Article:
THURSDAY, Jan. 19 (HealthDay News) -- Amid hints that statins --
cholesterol-lowering drugs -- might also play a role in preventing
or treating certain types of cancer, new research sheds some light
on how these drugs may help stop breast cancer in its tracks among
The p53 tumor suppressor gene stops the uncontrolled growth of
cancer cells, but some women with breast cancer have mutant forms
of this gene. In the new study, when the mutant p53 cells were
treated in the laboratory with statins, the cells stopped their
erratic growth, and even died in some cases.
It seems that the mutated p53 genes may activate the same
pathway that the statins inhibit -- the mevalonate pathway, the
study suggests. The mevalonate pathway is important in the body's
production of cholesterol.
In the study, the effects of the statin drugs were erased when
the mevalonate pathway was reactivated, supporting the potential
mechanism. The new research is published in the Jan. 20 issue of
Study author Dr. Carol Prives, chair of the department of
biological sciences at Columbia University in New York City, is
cautious in her enthusiasm about the results and their
"The study is adding the possibility that there may be classes of breast cancer patients who will respond better to statins than others," she said, but noted that this research is far away from the bedside.
"By understanding better what sort of cells would respond to statins, one might have a better idea of whether or not to consider using them," she added. "The next step could be a trial of statins in women with breast cancer who have a mutated copy of the p53 gene."
Commenting on the study, cancer expert Marc Symons said, "This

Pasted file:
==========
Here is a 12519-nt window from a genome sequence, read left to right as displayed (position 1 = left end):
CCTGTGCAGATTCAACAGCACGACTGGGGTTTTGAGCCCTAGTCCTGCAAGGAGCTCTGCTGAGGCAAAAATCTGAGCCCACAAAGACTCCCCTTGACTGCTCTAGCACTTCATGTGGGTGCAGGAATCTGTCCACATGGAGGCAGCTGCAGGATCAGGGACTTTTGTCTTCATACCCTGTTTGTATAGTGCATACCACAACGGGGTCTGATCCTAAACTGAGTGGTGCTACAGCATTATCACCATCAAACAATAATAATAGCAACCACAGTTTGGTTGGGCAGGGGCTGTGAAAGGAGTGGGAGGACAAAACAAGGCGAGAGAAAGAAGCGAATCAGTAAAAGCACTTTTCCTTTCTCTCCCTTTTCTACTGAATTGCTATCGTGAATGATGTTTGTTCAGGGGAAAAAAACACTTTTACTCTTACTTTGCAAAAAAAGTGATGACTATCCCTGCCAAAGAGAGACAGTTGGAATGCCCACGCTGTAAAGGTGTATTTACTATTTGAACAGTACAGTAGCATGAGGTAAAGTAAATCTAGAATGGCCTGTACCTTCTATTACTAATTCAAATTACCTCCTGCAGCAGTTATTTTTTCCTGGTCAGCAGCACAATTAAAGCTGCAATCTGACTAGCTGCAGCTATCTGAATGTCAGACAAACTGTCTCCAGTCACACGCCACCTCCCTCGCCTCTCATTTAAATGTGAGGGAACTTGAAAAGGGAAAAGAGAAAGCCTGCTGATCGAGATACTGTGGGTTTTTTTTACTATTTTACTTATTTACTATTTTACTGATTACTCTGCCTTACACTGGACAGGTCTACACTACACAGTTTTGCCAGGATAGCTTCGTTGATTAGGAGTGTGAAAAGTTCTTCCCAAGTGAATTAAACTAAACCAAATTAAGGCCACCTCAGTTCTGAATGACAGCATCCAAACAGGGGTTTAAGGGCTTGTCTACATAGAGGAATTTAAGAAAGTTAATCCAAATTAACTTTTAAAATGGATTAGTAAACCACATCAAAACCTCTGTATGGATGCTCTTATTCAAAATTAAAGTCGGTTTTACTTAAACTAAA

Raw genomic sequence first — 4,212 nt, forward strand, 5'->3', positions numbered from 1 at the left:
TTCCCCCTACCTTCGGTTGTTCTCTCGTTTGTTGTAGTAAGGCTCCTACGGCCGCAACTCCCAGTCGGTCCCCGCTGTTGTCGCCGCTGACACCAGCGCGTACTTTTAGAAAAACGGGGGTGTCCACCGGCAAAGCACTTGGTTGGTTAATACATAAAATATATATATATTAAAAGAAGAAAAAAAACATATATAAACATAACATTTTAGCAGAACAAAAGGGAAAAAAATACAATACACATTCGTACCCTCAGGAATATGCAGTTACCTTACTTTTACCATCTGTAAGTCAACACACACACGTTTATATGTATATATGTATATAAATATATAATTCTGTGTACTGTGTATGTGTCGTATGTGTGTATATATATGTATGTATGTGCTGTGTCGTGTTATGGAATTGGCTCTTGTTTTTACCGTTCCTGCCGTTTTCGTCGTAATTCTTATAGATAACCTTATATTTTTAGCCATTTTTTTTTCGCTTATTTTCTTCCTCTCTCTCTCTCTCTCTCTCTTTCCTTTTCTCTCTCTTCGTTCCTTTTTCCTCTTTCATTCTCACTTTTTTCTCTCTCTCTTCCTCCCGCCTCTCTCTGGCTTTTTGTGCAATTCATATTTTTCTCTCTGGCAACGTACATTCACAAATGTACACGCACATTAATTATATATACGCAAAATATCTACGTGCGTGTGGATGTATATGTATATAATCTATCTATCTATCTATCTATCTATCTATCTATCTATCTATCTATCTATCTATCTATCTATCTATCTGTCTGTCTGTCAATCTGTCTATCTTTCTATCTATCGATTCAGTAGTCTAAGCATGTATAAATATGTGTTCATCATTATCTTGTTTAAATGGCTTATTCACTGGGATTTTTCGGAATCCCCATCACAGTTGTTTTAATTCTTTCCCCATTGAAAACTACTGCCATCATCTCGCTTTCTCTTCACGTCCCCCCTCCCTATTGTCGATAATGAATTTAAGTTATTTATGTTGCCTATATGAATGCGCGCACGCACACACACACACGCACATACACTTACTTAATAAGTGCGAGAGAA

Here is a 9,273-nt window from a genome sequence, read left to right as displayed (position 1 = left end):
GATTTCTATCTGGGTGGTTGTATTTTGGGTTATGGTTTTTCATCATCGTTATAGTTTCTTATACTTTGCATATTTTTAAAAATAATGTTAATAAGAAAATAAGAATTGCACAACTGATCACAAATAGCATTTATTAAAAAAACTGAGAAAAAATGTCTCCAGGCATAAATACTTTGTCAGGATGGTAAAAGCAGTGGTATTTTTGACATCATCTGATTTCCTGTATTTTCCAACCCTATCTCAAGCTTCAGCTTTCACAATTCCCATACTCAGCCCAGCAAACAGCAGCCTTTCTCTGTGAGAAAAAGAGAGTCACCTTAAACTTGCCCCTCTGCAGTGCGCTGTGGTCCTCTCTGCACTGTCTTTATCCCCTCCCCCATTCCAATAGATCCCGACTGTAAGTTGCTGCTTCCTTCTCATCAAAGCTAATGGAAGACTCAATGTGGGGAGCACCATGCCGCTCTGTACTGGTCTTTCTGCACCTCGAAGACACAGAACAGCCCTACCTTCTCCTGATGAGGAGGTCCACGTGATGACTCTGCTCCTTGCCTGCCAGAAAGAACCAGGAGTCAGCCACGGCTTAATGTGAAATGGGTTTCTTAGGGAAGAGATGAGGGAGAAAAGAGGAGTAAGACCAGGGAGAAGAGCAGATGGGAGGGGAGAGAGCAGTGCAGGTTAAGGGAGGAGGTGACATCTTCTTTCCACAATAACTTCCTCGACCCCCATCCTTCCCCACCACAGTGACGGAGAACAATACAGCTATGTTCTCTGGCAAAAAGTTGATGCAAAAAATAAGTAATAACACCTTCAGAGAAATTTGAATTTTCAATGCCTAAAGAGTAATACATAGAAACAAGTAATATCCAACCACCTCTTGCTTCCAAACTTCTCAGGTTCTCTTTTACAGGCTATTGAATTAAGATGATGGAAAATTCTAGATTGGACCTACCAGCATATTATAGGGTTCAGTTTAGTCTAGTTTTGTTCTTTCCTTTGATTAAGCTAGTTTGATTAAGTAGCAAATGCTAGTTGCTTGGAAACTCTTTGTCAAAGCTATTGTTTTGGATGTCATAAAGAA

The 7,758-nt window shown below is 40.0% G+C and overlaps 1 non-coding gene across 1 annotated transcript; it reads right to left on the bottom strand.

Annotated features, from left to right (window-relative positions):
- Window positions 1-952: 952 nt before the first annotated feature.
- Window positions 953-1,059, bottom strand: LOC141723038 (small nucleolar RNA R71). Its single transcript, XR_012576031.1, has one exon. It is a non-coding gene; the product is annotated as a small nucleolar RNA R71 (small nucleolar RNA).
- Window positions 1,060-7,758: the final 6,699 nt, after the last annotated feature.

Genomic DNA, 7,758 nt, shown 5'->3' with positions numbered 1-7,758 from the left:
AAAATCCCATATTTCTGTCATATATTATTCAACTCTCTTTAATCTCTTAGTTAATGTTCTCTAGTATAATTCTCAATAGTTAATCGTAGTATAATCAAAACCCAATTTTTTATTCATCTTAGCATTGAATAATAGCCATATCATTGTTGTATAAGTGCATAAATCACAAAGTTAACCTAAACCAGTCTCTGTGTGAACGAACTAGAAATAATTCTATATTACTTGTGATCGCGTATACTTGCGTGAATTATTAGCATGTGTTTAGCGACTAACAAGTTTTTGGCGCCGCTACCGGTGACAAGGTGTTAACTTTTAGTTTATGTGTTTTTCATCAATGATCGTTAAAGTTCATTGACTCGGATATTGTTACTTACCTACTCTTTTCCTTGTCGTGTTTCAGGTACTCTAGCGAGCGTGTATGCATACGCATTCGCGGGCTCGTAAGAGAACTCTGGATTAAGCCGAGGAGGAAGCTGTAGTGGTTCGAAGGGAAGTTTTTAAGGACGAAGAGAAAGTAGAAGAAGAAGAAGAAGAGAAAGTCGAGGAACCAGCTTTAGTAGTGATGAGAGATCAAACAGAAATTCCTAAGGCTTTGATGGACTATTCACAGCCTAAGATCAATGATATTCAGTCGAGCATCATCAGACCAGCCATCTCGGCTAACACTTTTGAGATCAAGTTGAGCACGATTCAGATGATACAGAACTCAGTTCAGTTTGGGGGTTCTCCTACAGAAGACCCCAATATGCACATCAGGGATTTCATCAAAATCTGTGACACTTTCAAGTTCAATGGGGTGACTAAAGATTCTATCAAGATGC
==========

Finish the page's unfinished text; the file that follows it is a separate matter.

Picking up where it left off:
paper unravels a mechanism whereby p53, a frequently mutated cancer
gene, promotes the aberrant behavior of cancer cells."
The mutated protein stimulates the mevalonate pathway, explained
Symons, an investigator at the Center for Oncology and Cell Biology
at the Feinstein Institute for Medical Research in Manhasset,
"Statins, drugs that are widely used to lower cholesterol levels, block a key step in the mevalonate pathway," Symons said. "The new results may well give new momentum to the use of statins as anti-cancer agents."
Dr. Stephanie Bernik, chief of surgical oncology at Lenox Hill
Hospital in New York City, is also intrigued by the potential of
the new findings.
"This paper addresses a possible new target for therapeutic agents based on a well-known tumor suppressor gene that is common in many cancers," Bernik said. "Identifying novel pathways that lead to tumor formation is the first step to developing new drugs that can specifically target some of the complex mechanisms that contribute to the development of cancer," she pointed out.
"This work and other projects like this raise the hope that we will one day be able to cure cancers on a molecular level," Bernik said.
Learn more about
how breast cancer is treated at the U.S. National
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